TALLAHASSEE—Residents of Florida’s capital city are confused and offended by the way their city has been recently portrayed in the public sphere. Both President Trump and his disciple, gubernatorial candidate Ron DeSantis, have described Tallahassee as “dangerous” and “corrupt,” citing a recent crime spike in Leon County. Those who actually live in the city, however, maintain that those comments do not tell the whole story.
The president’s diatribe against Tallahassee began in August, shortly after the results of the state’s primary elections. “[DeSantis’] opponent in November is his biggest dream,” Trump tweeted. “A failed Socialist Mayor named Andrew Gillum who has allowed crime and many other problems to flourish in his city. This is not what Florida wants or needs!”
DeSantis later underscored the president’s comments during a gubernatorial debate last month, calling Tallahassee “the most crime ridden city in the entire state of Florida.” According to an annual report released by the Florida Department of Law Enforcement earlier this year, Leon County is ranked No. 1 in the state for overall crime. This is the county’s fourth year at the top of the list, which measures crimes per every 100,000 people. The No. 1 ranking follows a reported 14 percent decrease in overall crimes in Leon County in 2017. DeSantis’ comments were not completely correct, however.
While Leon County—which includes Tallahassee—is at the top of the list for crime in the state, that ranking is driven largely by property crimes, which includes offenses such as burglary, shoplifting and car theft. The county was No. 4 in violent crime in 2017. And the city of Tallahassee is ranked sixth in the state for violent crime, according to an FBI report. The city has received the most attention because it is the largest in Leon County and is home to Andrew Gillum, mayor of Tallahassee and DeSantis’ opponent in the 2018 gubernatorial race.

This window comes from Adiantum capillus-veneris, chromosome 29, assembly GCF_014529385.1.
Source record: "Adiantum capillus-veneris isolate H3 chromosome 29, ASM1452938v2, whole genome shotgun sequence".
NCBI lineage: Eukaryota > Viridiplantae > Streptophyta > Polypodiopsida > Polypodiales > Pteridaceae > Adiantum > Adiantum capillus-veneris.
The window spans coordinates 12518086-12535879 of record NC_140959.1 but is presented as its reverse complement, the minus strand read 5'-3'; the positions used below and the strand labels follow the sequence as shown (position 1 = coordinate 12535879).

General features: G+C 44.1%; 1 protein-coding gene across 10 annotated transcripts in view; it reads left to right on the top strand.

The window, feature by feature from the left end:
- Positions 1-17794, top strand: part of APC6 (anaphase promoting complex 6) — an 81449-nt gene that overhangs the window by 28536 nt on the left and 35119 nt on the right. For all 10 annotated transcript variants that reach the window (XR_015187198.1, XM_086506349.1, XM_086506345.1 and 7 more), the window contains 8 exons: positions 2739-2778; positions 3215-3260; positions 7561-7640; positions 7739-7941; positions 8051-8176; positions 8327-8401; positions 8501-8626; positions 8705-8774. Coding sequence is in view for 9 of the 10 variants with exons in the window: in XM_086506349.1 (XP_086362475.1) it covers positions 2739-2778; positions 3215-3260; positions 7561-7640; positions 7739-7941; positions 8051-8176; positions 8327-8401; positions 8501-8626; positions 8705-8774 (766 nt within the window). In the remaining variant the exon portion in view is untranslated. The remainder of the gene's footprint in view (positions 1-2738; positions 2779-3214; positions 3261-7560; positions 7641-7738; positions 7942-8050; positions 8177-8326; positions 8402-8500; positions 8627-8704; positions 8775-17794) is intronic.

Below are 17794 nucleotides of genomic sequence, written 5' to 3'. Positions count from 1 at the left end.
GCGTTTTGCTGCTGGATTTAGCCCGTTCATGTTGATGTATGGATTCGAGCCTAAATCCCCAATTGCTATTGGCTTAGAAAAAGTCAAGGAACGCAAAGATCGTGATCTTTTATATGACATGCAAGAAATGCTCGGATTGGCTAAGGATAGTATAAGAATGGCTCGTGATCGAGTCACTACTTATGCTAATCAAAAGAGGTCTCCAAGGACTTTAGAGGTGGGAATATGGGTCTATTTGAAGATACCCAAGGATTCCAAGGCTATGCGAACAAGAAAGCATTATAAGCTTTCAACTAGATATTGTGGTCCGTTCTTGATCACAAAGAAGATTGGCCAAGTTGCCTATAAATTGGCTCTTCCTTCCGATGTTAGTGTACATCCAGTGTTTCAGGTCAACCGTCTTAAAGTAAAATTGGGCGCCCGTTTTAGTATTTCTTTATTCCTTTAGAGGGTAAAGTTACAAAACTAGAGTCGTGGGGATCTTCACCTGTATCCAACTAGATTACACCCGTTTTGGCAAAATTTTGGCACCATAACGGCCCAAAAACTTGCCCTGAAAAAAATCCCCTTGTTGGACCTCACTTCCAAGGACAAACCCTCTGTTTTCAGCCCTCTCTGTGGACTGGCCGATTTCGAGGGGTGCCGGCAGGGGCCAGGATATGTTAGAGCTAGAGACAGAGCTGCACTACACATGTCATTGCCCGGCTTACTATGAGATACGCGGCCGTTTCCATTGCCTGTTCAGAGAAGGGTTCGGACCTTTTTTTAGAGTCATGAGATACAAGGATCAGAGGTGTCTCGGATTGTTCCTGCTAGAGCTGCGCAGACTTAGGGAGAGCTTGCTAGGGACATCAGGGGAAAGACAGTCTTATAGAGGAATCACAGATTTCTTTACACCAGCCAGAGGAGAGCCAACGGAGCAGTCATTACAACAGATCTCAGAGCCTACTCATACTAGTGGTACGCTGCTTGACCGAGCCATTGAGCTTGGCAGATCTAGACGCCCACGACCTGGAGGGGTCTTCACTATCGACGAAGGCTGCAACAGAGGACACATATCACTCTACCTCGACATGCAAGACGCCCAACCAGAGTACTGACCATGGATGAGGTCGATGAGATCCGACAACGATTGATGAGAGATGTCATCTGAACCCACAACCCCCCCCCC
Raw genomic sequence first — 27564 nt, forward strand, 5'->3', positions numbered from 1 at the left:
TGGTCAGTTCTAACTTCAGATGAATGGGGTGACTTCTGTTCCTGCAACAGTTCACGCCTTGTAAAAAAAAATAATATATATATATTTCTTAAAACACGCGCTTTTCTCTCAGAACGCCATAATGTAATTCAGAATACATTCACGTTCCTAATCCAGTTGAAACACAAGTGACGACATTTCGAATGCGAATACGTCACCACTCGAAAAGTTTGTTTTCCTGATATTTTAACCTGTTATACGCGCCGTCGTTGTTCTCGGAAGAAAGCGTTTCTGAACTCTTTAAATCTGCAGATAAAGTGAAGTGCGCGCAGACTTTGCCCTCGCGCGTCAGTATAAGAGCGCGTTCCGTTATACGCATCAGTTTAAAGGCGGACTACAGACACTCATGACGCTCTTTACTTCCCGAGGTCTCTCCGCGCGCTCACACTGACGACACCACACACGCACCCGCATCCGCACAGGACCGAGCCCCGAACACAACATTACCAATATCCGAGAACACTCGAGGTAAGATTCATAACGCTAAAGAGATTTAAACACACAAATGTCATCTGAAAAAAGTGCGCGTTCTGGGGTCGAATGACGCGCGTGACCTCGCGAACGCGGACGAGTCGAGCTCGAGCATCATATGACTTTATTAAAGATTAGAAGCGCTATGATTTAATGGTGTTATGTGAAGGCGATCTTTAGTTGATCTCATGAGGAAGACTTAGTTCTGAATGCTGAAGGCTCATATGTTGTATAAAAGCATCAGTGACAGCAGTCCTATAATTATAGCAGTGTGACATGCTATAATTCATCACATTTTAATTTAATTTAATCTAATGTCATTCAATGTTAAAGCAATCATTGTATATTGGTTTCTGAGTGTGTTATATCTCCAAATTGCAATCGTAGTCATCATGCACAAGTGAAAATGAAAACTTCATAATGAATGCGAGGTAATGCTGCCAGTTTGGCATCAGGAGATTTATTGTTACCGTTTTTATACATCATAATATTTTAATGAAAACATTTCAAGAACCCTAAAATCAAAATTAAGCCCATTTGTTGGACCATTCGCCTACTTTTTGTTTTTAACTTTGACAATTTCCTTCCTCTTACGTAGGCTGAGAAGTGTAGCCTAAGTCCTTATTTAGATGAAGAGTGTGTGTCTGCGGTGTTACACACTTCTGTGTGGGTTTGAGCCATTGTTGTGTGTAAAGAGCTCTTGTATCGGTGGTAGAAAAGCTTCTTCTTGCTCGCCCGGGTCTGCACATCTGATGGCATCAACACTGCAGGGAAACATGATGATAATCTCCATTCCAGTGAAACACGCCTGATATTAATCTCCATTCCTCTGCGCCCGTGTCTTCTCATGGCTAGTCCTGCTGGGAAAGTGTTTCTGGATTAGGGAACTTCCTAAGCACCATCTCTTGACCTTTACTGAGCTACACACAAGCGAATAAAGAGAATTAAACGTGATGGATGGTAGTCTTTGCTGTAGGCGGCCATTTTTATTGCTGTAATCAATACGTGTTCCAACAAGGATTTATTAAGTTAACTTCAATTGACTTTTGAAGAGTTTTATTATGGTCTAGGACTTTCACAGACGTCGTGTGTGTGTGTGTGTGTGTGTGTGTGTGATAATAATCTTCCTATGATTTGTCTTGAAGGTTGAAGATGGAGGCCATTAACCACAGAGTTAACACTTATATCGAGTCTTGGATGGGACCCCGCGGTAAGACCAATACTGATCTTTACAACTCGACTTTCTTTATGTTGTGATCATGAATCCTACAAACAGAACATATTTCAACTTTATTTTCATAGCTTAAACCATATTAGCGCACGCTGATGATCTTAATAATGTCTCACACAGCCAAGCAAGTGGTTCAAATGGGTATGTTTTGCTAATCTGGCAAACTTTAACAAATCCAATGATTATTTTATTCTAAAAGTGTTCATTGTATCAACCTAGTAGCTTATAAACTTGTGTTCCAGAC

By contrast, DeSantis’ congressional district includes Duval County, which ranked seventh for violent crime in Florida in 2017, and third in overall crime, according to the Florida Department of Law Enforcement report. Duval County includes most of the city of Jacksonville, which is the No. 1 Florida city for violent crime, according to the FBI Uniform Crime Report.
“Crime in Tallahassee is at its lowest level since 2013, and our city continues to get safer every day,” Gillum said in a statement to the Tallahassee Democrat earlier this year. “We will maintain a focus on investing in our human services, ensuring good jobs are available in our community, and providing our police officers with the resources they need to fight crime and continue this positive momentum.”
In 2015, Gillum launched Operation Safe Neighborhoods, an initiative designed to cut the number of violent crimes in Tallahassee through community watches, youth enrichment and expansion of Tallahassee’s police force. By 2017, violent crime in Leon County decreased by more than 20 percent, down nearly 170 incidents per 100,000 citizens.
For a number of Tallahassee residents, however, there was never much to be afraid of. “Tallahassee’s always been a safe place to be. It’s always been a safe haven,” said Sundiata Ameh-El, a native of the city. “I think most people that are raising families here probably have that same sentiment. They don’t just see violence at their doorstep the way people try to make it out to be.”
Yet, in the wake of a shooting at a local yoga studio late last week that left two people dead and four injured, Tallahassee residents suffered a grim reminder of how close and personal violent crime can be. In a series of Facebook posts and tweets, citizens lamented the emotional toll that Friday’s shooting took on many families in the city. A number were connected to the victims. “We must find the strength in each other with the assurance that love and faith will overcome fear, doubt, and evil,” one person close to a victim wrote.